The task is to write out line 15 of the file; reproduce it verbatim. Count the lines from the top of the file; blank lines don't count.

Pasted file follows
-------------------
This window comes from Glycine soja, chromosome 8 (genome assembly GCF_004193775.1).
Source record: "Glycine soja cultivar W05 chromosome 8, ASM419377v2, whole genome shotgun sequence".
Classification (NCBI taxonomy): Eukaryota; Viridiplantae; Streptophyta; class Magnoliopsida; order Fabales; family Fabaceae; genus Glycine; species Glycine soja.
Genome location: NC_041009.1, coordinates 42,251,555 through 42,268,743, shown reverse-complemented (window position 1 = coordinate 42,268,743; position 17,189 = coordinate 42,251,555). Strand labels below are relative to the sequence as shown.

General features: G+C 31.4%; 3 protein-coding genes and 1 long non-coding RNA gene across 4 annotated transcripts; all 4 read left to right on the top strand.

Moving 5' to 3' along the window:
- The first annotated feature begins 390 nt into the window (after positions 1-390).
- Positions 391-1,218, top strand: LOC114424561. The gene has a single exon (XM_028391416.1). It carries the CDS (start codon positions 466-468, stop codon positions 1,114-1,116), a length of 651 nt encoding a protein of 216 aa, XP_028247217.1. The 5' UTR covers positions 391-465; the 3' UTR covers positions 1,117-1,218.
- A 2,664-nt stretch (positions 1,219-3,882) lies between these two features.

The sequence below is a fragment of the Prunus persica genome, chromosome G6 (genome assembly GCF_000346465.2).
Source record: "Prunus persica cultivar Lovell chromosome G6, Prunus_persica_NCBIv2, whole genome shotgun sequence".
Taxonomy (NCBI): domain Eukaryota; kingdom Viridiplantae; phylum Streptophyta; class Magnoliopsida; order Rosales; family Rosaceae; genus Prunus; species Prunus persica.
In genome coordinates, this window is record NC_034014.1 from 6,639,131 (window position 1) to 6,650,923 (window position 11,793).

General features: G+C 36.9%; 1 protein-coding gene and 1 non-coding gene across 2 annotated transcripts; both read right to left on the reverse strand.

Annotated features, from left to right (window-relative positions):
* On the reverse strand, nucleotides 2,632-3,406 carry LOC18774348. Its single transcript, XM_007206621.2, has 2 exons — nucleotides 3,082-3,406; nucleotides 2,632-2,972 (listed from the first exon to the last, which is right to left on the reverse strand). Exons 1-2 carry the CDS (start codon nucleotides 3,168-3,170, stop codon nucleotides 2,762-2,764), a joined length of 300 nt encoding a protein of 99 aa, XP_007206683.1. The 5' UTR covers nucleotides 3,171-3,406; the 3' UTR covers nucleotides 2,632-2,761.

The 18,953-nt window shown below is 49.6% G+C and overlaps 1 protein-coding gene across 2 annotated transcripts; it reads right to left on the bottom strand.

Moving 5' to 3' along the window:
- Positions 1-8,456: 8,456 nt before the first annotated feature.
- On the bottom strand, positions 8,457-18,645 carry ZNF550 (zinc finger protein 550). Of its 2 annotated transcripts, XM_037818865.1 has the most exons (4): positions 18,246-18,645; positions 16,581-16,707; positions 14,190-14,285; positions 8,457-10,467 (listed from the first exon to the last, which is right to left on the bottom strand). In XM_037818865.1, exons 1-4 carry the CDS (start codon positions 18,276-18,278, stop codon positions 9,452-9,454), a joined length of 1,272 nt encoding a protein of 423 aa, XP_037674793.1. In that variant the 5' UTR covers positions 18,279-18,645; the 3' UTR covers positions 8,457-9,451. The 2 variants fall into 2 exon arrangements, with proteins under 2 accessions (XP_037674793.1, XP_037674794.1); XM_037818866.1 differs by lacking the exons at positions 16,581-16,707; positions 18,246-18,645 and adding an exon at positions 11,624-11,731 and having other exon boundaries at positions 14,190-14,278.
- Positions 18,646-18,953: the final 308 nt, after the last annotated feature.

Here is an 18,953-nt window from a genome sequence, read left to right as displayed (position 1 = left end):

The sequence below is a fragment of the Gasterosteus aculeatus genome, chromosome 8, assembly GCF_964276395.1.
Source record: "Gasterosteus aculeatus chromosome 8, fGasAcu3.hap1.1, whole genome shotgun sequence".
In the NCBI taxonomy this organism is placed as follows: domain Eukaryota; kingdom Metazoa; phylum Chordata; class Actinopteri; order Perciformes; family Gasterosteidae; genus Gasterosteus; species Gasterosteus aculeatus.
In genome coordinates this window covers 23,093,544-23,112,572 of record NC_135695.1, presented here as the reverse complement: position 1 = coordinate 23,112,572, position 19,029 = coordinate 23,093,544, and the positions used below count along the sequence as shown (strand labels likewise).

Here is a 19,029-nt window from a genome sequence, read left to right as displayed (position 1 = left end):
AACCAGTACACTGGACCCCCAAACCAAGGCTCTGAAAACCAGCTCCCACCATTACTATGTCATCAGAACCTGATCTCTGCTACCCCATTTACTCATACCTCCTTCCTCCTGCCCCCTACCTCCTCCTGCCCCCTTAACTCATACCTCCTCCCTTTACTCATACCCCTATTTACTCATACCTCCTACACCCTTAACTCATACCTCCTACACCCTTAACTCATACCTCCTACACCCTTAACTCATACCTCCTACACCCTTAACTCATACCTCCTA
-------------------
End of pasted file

Annotated features, from left to right (window-relative positions):